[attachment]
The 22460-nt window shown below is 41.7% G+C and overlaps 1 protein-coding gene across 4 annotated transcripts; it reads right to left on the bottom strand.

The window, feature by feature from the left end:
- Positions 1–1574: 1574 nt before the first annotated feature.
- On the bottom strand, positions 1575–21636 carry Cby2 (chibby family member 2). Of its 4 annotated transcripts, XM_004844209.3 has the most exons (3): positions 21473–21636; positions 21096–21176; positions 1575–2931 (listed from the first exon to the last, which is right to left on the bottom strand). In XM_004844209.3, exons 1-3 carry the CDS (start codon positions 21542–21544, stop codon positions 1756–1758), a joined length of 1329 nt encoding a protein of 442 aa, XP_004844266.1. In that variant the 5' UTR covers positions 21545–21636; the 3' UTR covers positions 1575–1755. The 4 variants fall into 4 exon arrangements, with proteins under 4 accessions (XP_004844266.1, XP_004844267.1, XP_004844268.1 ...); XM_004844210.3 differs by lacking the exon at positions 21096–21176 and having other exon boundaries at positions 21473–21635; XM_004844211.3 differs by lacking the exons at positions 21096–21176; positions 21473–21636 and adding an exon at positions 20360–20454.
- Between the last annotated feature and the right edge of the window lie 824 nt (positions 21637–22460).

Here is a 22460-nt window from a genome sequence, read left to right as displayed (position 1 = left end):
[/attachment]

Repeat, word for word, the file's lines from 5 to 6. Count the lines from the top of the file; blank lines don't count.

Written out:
- Between the last annotated feature and the right edge of the window lie 824 nt (positions 21637–22460).

Here is a 22460-nt window from a genome sequence, read left to right as displayed (position 1 = left end):